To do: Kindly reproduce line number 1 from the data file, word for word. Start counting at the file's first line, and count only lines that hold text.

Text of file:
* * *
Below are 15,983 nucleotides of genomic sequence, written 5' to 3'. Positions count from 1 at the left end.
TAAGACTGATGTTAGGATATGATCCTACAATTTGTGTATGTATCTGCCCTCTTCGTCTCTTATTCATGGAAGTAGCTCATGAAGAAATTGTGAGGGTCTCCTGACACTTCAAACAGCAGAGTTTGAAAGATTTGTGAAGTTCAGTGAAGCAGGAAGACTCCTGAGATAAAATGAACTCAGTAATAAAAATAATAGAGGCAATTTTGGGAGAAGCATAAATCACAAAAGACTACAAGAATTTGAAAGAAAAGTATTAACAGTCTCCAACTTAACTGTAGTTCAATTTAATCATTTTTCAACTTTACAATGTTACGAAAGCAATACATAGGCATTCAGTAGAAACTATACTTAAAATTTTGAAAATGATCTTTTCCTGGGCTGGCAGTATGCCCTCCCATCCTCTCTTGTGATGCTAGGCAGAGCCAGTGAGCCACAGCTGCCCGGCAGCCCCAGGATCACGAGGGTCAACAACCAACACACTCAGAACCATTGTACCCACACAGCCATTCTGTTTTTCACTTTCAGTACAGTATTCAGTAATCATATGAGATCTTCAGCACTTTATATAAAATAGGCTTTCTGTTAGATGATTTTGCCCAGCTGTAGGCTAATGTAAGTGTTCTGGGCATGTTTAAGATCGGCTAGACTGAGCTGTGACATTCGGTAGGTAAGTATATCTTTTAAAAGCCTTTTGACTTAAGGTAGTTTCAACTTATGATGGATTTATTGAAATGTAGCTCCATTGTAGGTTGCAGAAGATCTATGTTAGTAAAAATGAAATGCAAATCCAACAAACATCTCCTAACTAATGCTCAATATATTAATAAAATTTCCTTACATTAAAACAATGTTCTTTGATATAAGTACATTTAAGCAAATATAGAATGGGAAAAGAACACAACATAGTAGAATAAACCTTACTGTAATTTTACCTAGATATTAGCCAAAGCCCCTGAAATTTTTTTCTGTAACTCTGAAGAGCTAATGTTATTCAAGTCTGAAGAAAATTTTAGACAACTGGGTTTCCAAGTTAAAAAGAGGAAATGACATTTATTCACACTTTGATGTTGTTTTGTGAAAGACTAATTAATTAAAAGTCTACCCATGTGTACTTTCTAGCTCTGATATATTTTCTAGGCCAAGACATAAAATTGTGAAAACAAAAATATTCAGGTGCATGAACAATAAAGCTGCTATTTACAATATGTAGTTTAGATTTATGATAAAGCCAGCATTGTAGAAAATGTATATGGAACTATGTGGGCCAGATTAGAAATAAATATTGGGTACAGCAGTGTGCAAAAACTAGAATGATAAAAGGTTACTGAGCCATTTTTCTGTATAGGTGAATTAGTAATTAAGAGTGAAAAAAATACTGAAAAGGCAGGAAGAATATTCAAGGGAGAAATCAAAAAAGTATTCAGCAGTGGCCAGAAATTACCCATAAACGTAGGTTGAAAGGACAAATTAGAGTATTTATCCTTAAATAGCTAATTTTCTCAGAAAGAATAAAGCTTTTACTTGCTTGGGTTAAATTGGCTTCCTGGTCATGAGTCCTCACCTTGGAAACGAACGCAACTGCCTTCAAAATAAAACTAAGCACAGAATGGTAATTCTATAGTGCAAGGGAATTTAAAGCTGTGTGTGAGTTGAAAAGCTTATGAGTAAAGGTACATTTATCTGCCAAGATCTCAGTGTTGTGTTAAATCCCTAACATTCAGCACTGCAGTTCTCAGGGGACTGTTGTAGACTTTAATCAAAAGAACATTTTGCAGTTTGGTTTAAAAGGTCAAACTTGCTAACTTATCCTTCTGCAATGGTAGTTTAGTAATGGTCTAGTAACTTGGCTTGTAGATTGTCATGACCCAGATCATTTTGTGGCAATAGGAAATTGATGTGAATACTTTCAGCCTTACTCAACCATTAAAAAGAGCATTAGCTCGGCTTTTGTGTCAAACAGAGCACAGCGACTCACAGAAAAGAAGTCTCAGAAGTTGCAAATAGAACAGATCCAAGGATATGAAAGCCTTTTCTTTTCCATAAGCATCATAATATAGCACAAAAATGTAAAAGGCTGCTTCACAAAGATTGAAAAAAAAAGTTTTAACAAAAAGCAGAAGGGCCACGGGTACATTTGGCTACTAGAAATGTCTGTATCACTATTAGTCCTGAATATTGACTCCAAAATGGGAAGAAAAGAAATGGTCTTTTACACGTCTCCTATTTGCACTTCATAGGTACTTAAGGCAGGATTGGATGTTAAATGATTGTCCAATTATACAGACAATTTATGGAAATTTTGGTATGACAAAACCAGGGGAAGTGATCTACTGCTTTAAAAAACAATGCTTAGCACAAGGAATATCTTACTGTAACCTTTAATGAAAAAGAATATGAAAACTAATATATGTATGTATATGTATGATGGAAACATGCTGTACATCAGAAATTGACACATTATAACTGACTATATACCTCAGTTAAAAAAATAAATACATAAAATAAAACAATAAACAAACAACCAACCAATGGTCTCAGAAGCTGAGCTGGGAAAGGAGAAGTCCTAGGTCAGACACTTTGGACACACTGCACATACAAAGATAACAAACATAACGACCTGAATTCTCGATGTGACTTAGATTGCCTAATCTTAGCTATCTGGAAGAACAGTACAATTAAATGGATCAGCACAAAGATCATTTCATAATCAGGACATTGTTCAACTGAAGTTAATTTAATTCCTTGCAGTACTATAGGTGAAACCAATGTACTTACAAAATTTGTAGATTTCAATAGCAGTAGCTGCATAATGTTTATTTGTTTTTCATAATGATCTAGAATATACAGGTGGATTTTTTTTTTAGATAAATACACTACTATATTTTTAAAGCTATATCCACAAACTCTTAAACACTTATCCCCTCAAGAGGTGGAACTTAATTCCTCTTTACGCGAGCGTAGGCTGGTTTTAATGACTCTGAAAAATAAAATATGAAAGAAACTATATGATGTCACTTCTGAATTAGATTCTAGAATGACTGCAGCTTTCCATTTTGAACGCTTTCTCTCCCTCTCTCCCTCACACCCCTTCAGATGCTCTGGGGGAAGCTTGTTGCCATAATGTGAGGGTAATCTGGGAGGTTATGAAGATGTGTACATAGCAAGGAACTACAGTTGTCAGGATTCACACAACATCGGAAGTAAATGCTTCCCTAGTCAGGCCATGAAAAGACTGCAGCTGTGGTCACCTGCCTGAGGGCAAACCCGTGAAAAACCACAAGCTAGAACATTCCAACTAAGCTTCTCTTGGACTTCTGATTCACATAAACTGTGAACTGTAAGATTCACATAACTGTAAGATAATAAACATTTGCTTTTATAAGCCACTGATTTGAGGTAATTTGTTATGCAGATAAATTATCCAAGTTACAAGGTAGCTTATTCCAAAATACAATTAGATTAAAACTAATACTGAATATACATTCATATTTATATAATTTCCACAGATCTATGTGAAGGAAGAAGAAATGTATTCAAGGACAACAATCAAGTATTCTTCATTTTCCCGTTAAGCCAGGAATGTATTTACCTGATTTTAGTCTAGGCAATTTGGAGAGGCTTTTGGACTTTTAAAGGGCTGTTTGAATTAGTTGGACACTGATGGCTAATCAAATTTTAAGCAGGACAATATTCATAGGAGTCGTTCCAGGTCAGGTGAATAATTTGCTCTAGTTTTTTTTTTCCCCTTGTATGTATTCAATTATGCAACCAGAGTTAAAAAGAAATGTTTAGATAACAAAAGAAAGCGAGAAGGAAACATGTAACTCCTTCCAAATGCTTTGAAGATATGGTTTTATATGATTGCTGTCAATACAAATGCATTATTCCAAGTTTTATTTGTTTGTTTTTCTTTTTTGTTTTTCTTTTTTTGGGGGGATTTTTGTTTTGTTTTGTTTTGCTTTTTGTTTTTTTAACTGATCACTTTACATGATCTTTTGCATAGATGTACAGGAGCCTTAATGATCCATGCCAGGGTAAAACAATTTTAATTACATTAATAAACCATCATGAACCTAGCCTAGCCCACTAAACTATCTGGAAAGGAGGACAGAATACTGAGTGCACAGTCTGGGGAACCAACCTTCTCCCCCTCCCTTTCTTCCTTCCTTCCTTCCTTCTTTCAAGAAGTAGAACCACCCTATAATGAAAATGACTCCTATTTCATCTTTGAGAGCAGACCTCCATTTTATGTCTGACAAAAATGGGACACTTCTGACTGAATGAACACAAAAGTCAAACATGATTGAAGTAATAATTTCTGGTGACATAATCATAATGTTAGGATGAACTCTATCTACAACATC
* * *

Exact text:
Below are 15,983 nucleotides of genomic sequence, written 5' to 3'. Positions count from 1 at the left end.